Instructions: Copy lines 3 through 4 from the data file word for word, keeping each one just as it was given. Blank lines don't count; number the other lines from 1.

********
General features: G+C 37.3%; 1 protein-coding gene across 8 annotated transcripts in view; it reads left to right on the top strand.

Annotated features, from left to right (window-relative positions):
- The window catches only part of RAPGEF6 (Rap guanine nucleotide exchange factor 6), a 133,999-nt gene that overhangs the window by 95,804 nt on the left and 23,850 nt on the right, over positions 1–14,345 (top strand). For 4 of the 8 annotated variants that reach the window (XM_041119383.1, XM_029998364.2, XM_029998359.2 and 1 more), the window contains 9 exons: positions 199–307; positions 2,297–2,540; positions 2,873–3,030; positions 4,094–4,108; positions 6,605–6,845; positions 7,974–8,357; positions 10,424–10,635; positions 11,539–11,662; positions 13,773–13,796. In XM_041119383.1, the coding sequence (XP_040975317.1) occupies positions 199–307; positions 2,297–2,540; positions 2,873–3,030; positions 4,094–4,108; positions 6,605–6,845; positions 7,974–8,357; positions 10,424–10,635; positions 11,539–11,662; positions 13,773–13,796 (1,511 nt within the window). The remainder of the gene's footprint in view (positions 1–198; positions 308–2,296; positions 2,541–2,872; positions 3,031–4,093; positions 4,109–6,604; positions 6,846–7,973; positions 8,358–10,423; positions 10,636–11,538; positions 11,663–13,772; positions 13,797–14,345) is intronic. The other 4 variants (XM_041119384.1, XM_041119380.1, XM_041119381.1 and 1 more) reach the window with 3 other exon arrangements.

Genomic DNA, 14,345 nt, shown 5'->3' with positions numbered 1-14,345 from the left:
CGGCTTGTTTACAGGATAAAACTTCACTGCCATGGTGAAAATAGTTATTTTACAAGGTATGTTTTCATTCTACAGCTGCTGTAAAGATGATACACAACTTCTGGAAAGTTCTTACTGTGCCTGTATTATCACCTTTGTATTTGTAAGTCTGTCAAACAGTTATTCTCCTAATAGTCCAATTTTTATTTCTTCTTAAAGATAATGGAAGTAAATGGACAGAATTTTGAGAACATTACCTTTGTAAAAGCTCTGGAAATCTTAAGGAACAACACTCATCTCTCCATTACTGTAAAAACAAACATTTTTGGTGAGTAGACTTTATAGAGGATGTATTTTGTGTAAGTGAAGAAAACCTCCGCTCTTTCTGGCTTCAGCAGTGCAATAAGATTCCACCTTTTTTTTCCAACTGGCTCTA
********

- The window catches only part of RAPGEF6 (Rap guanine nucleotide exchange factor 6), a 133,999-nt gene that overhangs the window by 95,804 nt on the left and 23,850 nt on the right, over positions 1–14,345 (top strand). For 4 of the 8 annotated variants that reach the window (XM_041119383.1, XM_029998364.2, XM_029998359.2 and 1 more), the window contains 9 exons: positions 199–307; positions 2,297–2,540; positions 2,873–3,030; positions 4,094–4,108; positions 6,605–6,845; positions 7,974–8,357; positions 10,424–10,635; positions 11,539–11,662; positions 13,773–13,796. In XM_041119383.1, the coding sequence (XP_040975317.1) occupies positions 199–307; positions 2,297–2,540; positions 2,873–3,030; positions 4,094–4,108; positions 6,605–6,845; positions 7,974–8,357; positions 10,424–10,635; positions 11,539–11,662; positions 13,773–13,796 (1,511 nt within the window). The remainder of the gene's footprint in view (positions 1–198; positions 308–2,296; positions 2,541–2,872; positions 3,031–4,093; positions 4,109–6,604; positions 6,846–7,973; positions 8,358–10,423; positions 10,636–11,538; positions 11,663–13,772; positions 13,797–14,345) is intronic. The other 4 variants (XM_041119384.1, XM_041119380.1, XM_041119381.1 and 1 more) reach the window with 3 other exon arrangements.

Genomic DNA, 14,345 nt, shown 5'->3' with positions numbered 1-14,345 from the left: